God has grown me, he has shaped me into a person of greater faith and trust in who He is and I’ll share the scripture that my pastor quoted from Romans 8:28-29–yes, And we know that in all things God works for the good of those who love him, who have been called according to his purpose—and let’s keep going: For those God foreknew he also predestined to be conformed to the likeness of his Son, that he might be the firstborn among many brothers. 
He is shaping us, friends!  He is molding us, and he is disciplining us. Why? 
Because He love us.

Royal Backfires, From Gold to Bronze and The Majestic Walk of Shame and God’s Continual Grace Part 1 of 2

Father, help me to concentrate so I can give you the glory and the honor with this post.  Please give me a clear head, pure heart and even purer intentions.

The kingdom has been divided: Israel in the North and Judah in the south.  In the North, we have Jeroboam, the man who had been hand-picked by God in, but as we see in Chapter 13, li
All the way back in Chapter 12, we see that Jeroboam initiates a “new religion” in his kingdom.  He decides he wants to make “idol” worship convenient with his people, so he builds golden calves close to his town so people don’t have to travel all the way to Jerusalem and end up giving their allegiance to Rehoboam, King of Judah.  This showed a blatant  irreverence for God and put his lust for control above God.  The crazy thing is, the plan backfires.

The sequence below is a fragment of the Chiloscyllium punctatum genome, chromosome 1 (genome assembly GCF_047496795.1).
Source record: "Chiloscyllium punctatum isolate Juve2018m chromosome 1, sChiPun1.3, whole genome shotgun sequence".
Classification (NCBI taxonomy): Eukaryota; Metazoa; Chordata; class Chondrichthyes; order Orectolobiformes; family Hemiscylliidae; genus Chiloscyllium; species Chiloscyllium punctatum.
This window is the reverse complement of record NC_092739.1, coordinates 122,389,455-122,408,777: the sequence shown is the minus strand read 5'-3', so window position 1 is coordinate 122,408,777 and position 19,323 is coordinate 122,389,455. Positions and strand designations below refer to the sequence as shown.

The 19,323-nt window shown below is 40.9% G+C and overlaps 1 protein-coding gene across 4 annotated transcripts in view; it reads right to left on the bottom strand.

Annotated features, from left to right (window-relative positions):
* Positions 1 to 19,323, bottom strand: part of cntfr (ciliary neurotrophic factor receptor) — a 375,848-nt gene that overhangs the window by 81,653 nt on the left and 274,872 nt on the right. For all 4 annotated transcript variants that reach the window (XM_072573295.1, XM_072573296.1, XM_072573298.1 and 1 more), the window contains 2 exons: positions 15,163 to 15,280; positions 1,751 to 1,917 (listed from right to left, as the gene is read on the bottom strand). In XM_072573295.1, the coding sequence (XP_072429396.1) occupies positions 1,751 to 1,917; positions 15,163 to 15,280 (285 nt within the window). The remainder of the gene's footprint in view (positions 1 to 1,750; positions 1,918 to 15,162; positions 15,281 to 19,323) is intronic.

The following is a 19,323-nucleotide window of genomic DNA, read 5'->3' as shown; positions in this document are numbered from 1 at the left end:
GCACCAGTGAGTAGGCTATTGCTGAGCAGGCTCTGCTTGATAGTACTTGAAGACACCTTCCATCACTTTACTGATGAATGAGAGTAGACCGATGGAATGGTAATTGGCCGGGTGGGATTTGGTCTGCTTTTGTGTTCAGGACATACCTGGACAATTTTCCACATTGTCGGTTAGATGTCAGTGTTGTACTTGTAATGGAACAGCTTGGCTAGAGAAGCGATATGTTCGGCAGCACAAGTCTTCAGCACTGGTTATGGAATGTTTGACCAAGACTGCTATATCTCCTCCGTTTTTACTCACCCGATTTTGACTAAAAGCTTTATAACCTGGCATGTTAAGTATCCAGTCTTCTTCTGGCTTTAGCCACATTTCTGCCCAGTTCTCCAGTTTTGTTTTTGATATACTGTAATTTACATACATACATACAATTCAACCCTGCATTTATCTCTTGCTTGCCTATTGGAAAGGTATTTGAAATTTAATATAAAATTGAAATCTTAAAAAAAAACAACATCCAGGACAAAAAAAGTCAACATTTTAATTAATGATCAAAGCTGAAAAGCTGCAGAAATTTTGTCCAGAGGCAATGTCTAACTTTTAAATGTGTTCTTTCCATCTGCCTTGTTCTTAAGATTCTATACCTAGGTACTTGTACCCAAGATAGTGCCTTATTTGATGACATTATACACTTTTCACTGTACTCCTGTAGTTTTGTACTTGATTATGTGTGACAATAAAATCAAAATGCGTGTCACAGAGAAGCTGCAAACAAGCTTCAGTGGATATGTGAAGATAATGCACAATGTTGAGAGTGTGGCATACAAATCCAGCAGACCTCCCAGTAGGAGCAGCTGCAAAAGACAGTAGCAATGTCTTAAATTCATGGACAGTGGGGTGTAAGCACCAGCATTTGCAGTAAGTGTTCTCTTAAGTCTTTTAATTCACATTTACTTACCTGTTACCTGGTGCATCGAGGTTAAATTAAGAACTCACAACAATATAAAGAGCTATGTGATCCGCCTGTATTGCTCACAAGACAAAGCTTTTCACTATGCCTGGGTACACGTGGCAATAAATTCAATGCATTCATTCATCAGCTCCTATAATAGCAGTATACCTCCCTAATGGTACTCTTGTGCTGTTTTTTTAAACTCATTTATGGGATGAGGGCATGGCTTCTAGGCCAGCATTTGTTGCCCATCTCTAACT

{Ever have these things happen in your own life?  You are certain, sure, things are headed in a certain direction, things are going swimmingly, and bam, your plans backfire.  And you know what, I think this can sometimes happen in obedience as well as disobedience, in our obedience, we are certain that God is guiding us in a particular direction and that, yep, sure enough, that thing, that roadblock is going to happen, but roadblock after roadblock remains, and when it’s all said and done that thing doesn’t happen anyway, but what was God trying to teach us in the first place?  He is teaching us that He is all-knowing, all-powerful, worthy of our trust and all our praise.  The second, darker area comes at a much deeper, graver cost as we see in the case of Jeroboam.}
What does Jeroboam and his Northern Kingdom lose as a result of his decision to construct his convenient religion?  A royal backfire is what, because it explains in 2 Chronicles 11:16, that those from every tribe of Israel who set their hearts on seeking the Lord, followed the Levites to Jerusalem to offer sacrifices to God–and Rehoboam’s kingdom was strengthened anyway!